2. - 47th Ward - Friday, Apr 13, 18 @ 2:19 pm:

    This is the corporate-funded IPI trying to delegitimize two formerly credible organizations. THis is very similar to attempt to delegitimize the CBO in DC.

    The IPI’s motives are transparent, despicable and a threat to democratic self governance.


  3. - Undiscovered country - Friday, Apr 13, 18 @ 2:25 pm:

    So per Clayton’s analysis, the state’s dysfunction resulted in hundreds of millions in lost federal match revenue. We need to begin to discussion the “Dysfunction Tax” imposed by the ineptitude and brinksmanship. If only we’d had an amendatory veto that first year (and every year thereafter) by a person willing to “take the arrows”, be the grown up in the room and “make the tough choices” rather than the “he did it” approach we’ve witnessed under this Governor…..


  4. - Political Animal - Friday, Apr 13, 18 @ 3:10 pm:

    Only in Illinois could missing the mark by over $100 million in 8 out of the last 10 years be considered a “pretty good job at estimating.”


  5. - Rich Miller - Friday, Apr 13, 18 @ 3:13 pm:

    ===Only in Illinois===

    Only in IPI Land is missing the mark by less than a point be grounds for blowing up the whole system.


  6. - Oswego Willy - Friday, Apr 13, 18 @ 3:16 pm:

    ====Only in IPI Land is missing the mark by less than a point be grounds for blowing up the whole system.===

    Dorm room perfection meets real world ignorance… IPI


  7. - 47th Ward - Friday, Apr 13, 18 @ 3:17 pm:

    Political Animal,

    The state income tax rate changed four times since 2010. That means the estimators had to guess what the impact of the tax hike would be with lots of unknowns surrounding the economy, and doesn’t include the changes at the federal level.

    Given all of that uncertainty and change, you rip them for being off by about 1%?


  8. - Honeybear - Friday, Apr 13, 18 @ 3:35 pm:

    This is laying down a marker. Why?
    There’s a gotcha game afoot.
    Could Rauner be laying the groundwork
    To normalize bad numbers?
    I don’t believe there is a rift between Rauner and IPI.
    I believe the breakup was mostly theatrical. Am I wrong?
    I really think that ideologically they are on the same page.
    But why are they laying down this marker?


  9. - Rich Miller - Friday, Apr 13, 18 @ 3:36 pm:

    === I don’t believe there is a rift between Rauner and IPI.===

    Remove tinfoil hat.


  10. - RNUG - Friday, Apr 13, 18 @ 3:37 pm:

    When estimating the future with lots of unknowns, 1% is great. Heck, I was happy when I got within 10% given some of the questionable inputs I had to work with.

    If I have have to choose between IPI and COGFA estimates, I’ll take COGFA every time.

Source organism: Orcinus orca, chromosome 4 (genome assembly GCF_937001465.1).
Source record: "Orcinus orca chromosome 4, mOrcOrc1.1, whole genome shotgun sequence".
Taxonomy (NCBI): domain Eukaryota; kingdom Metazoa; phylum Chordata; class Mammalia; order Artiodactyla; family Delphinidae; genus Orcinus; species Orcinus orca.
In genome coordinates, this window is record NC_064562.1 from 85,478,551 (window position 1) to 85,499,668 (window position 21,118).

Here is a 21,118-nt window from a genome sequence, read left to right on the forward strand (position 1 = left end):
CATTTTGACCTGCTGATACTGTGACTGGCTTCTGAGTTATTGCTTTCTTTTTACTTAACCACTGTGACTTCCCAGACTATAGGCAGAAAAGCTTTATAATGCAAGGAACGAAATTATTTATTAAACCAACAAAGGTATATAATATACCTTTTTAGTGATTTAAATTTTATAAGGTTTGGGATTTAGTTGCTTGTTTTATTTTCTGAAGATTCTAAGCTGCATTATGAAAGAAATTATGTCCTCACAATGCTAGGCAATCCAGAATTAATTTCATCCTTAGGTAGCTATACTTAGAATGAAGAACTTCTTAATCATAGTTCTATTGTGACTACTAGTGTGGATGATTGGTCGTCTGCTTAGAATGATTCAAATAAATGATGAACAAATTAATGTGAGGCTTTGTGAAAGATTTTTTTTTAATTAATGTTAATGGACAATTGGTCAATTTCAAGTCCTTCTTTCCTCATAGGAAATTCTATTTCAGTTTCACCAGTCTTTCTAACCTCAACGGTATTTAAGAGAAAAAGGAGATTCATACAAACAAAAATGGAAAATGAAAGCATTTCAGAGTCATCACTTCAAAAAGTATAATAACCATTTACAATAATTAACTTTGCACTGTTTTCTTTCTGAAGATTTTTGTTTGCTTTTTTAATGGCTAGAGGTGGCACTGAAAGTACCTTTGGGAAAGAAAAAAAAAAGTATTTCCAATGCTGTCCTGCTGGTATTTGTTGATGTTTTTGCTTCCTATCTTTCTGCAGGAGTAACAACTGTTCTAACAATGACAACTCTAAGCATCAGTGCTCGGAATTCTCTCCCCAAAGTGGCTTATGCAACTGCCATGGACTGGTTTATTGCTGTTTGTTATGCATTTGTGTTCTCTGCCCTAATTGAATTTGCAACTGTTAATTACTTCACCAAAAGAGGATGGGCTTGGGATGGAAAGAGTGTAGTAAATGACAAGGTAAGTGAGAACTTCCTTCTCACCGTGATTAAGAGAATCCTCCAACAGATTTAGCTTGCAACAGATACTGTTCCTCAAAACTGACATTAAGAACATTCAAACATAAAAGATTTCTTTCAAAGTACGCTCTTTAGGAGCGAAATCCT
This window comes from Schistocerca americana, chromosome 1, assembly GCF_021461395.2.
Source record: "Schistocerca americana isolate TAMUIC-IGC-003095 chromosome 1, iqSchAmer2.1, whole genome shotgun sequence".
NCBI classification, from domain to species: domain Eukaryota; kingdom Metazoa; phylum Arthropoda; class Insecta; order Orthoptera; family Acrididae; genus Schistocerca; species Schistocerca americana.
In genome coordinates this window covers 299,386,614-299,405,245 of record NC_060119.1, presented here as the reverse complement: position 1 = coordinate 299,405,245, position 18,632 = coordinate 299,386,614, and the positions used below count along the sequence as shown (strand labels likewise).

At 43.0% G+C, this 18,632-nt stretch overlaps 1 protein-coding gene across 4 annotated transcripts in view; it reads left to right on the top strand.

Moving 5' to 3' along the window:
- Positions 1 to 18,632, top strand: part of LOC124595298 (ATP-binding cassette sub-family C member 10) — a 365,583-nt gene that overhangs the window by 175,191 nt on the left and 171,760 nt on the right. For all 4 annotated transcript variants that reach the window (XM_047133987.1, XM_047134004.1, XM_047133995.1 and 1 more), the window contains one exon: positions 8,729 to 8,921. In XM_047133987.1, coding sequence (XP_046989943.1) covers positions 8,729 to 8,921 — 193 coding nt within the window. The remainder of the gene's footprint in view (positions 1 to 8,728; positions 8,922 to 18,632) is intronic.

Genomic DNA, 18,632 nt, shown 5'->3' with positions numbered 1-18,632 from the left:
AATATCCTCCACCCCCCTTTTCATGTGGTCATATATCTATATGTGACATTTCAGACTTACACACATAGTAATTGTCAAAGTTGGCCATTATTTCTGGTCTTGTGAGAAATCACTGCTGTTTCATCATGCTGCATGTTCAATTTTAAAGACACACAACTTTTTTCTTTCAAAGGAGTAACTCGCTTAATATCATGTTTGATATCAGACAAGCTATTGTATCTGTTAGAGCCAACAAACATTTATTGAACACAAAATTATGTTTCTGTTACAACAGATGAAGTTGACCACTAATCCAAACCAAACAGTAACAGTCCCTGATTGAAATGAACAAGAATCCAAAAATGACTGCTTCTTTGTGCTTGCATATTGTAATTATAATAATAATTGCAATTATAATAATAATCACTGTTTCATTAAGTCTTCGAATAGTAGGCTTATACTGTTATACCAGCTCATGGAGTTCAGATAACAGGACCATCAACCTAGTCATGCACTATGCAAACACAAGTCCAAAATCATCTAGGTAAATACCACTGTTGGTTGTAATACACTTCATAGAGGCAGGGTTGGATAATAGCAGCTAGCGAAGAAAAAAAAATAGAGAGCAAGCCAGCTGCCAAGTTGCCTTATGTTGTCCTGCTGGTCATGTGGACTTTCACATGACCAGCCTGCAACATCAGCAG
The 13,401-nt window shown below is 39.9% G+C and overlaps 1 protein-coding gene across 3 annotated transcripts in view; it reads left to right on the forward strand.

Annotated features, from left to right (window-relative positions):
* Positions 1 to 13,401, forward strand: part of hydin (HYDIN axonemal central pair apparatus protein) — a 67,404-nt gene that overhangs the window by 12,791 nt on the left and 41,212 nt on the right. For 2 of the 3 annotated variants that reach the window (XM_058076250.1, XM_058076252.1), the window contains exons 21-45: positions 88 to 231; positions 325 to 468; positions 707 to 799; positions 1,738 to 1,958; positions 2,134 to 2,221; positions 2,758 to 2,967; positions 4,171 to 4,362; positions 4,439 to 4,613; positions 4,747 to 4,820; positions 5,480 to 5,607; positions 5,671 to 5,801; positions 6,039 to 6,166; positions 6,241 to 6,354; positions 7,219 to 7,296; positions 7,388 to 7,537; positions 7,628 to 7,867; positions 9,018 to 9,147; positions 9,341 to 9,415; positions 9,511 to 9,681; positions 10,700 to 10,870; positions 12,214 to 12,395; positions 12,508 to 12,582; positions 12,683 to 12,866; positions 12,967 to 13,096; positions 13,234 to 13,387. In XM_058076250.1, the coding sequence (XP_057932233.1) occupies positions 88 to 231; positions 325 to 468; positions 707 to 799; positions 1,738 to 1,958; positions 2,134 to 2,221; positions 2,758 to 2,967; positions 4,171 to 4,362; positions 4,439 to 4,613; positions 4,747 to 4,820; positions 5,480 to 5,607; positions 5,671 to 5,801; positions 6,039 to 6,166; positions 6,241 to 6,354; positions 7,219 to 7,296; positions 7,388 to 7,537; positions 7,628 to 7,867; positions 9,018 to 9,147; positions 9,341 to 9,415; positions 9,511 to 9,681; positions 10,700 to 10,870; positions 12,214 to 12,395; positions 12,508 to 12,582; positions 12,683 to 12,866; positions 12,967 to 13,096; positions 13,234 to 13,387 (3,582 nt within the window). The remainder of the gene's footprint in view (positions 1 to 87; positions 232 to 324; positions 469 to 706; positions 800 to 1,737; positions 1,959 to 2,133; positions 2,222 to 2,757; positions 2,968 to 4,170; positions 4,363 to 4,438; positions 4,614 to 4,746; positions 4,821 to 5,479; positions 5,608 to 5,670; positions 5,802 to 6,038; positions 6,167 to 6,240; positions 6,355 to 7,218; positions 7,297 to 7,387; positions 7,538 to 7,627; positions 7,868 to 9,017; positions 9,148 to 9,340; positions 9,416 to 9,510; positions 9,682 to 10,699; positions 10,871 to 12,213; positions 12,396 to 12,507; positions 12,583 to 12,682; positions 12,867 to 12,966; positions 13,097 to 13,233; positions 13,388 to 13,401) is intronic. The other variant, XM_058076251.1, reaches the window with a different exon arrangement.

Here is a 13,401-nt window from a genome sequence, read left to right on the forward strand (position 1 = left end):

11. - headdesk - Friday, Apr 13, 18 @ 3:38 pm:

    ==Only in IPI Land is missing the mark by less than a point be grounds for blowing up the whole system.==

    They were off by $1.3B in FY16. That’s … not good.


  12. - headdesk - Friday, Apr 13, 18 @ 3:39 pm:

    Is the National Association of State Budget Officers in “IPI Land”?


  13. - Political Animal - Friday, Apr 13, 18 @ 3:52 pm:

    Is it just me or is that Pew study Rich linked making the exact same point as IPI?

    “No state can entirely eliminate forecasting errors. Unexpected economic turns, new legislation, the rise and fall in housing values, and changes in federal policy, such as the 2013 budget deficit reduction plan known as the “fiscal cliff,” guarantee that estimating revenue will always be imprecise.”

    And…

    “The increase in errors has not occurred because forecasters are any less adept than in the past. If anything, the science of estimating tax collections has improved markedly due to advances in information technology.”


  14. - Rich Miller - Friday, Apr 13, 18 @ 3:54 pm:

    ===making the exact same point as IPI?===

    If anything, it makes the point that COGFA does much better than the rest of the states.


  15. - Rich Miller - Friday, Apr 13, 18 @ 3:55 pm:

    ===They were off by $1.3B in FY16. That’s … not good===

    You have obvious reading comprehension problems.


  16. - Langhorne - Friday, Apr 13, 18 @ 4:09 pm:

    . The point is that revenue estimating is a bad way to do budgeting.

    So, instead, we should limit GRF ( only?) growth to the rate of increase in the state economy? Dorm room brilliance. Heres a recurring and refreshing thought–just follow the constitution. Ya know, bills, amendments, hearings, 30/60.


  17. - Leigh John-Ella - Friday, Apr 13, 18 @ 4:16 pm:

    IPI goes after COGFA.
    The shark has been jumped.

    You know, Ec & Fisc never suffered these attacks.


  18. - Rich Miller - Friday, Apr 13, 18 @ 4:22 pm:

    ===Dorm room brilliance===

    It’s not a bad idea. I could even be for that. Their logic for why we should do it is flawed.


  19. - Smitty Irving - Friday, Apr 13, 18 @ 4:34 pm:

    IPI attacking COGFA is as credible as Blago / CMS / Rumman attacking OAG / Bill Holland!


Sorry, comments for this post are now closed.